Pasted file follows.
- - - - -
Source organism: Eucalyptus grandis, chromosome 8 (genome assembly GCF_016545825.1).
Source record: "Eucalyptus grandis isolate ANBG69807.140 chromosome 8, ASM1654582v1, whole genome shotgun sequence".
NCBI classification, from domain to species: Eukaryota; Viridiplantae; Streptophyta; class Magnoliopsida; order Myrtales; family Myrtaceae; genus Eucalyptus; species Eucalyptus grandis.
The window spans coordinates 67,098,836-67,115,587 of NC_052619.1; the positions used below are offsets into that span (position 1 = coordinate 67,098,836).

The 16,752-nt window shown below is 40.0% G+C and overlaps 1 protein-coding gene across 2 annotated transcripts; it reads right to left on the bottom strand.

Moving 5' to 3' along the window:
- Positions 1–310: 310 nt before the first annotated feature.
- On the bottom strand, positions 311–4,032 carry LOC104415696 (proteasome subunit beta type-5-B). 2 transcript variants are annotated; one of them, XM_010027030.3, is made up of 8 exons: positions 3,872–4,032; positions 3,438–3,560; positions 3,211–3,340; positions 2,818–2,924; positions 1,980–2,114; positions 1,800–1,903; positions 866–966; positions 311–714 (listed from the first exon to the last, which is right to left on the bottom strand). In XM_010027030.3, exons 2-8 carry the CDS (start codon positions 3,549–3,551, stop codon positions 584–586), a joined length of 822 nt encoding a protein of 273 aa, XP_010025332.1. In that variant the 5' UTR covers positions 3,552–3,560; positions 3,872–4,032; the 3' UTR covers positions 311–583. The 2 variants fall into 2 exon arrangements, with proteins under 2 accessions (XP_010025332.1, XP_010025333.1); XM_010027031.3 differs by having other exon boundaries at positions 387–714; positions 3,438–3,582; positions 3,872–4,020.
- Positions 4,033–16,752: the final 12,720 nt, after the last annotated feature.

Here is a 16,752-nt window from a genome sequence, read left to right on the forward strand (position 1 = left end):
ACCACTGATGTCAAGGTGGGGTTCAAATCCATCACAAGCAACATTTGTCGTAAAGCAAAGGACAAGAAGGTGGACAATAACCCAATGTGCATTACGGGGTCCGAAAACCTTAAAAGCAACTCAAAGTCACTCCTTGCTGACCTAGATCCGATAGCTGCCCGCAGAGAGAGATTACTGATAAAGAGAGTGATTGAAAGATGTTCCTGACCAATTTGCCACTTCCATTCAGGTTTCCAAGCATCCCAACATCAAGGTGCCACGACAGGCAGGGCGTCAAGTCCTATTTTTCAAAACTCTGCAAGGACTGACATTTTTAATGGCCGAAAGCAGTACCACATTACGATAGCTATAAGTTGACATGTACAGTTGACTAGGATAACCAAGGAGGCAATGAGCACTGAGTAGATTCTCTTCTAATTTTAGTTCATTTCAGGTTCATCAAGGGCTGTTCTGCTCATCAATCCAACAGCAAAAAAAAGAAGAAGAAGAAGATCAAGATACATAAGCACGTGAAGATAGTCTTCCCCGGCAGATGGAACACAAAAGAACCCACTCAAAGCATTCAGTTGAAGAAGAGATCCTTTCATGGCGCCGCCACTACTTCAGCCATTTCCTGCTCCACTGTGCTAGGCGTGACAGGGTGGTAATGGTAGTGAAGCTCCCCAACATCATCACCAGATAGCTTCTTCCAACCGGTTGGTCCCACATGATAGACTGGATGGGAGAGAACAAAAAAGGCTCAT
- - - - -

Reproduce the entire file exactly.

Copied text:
Source organism: Eucalyptus grandis, chromosome 8 (genome assembly GCF_016545825.1).
Source record: "Eucalyptus grandis isolate ANBG69807.140 chromosome 8, ASM1654582v1, whole genome shotgun sequence".
NCBI classification, from domain to species: Eukaryota; Viridiplantae; Streptophyta; class Magnoliopsida; order Myrtales; family Myrtaceae; genus Eucalyptus; species Eucalyptus grandis.
The window spans coordinates 67,098,836-67,115,587 of NC_052619.1; the positions used below are offsets into that span (position 1 = coordinate 67,098,836).

The 16,752-nt window shown below is 40.0% G+C and overlaps 1 protein-coding gene across 2 annotated transcripts; it reads right to left on the bottom strand.

Moving 5' to 3' along the window:
- Positions 1–310: 310 nt before the first annotated feature.
- On the bottom strand, positions 311–4,032 carry LOC104415696 (proteasome subunit beta type-5-B). 2 transcript variants are annotated; one of them, XM_010027030.3, is made up of 8 exons: positions 3,872–4,032; positions 3,438–3,560; positions 3,211–3,340; positions 2,818–2,924; positions 1,980–2,114; positions 1,800–1,903; positions 866–966; positions 311–714 (listed from the first exon to the last, which is right to left on the bottom strand). In XM_010027030.3, exons 2-8 carry the CDS (start codon positions 3,549–3,551, stop codon positions 584–586), a joined length of 822 nt encoding a protein of 273 aa, XP_010025332.1. In that variant the 5' UTR covers positions 3,552–3,560; positions 3,872–4,032; the 3' UTR covers positions 311–583. The 2 variants fall into 2 exon arrangements, with proteins under 2 accessions (XP_010025332.1, XP_010025333.1); XM_010027031.3 differs by having other exon boundaries at positions 387–714; positions 3,438–3,582; positions 3,872–4,020.
- Positions 4,033–16,752: the final 12,720 nt, after the last annotated feature.

Here is a 16,752-nt window from a genome sequence, read left to right on the forward strand (position 1 = left end):
ACCACTGATGTCAAGGTGGGGTTCAAATCCATCACAAGCAACATTTGTCGTAAAGCAAAGGACAAGAAGGTGGACAATAACCCAATGTGCATTACGGGGTCCGAAAACCTTAAAAGCAACTCAAAGTCACTCCTTGCTGACCTAGATCCGATAGCTGCCCGCAGAGAGAGATTACTGATAAAGAGAGTGATTGAAAGATGTTCCTGACCAATTTGCCACTTCCATTCAGGTTTCCAAGCATCCCAACATCAAGGTGCCACGACAGGCAGGGCGTCAAGTCCTATTTTTCAAAACTCTGCAAGGACTGACATTTTTAATGGCCGAAAGCAGTACCACATTACGATAGCTATAAGTTGACATGTACAGTTGACTAGGATAACCAAGGAGGCAATGAGCACTGAGTAGATTCTCTTCTAATTTTAGTTCATTTCAGGTTCATCAAGGGCTGTTCTGCTCATCAATCCAACAGCAAAAAAAAGAAGAAGAAGAAGATCAAGATACATAAGCACGTGAAGATAGTCTTCCCCGGCAGATGGAACACAAAAGAACCCACTCAAAGCATTCAGTTGAAGAAGAGATCCTTTCATGGCGCCGCCACTACTTCAGCCATTTCCTGCTCCACTGTGCTAGGCGTGACAGGGTGGTAATGGTAGTGAAGCTCCCCAACATCATCACCAGATAGCTTCTTCCAACCGGTTGGTCCCACATGATAGACTGGATGGGAGAGAACAAAAAAGGCTCAT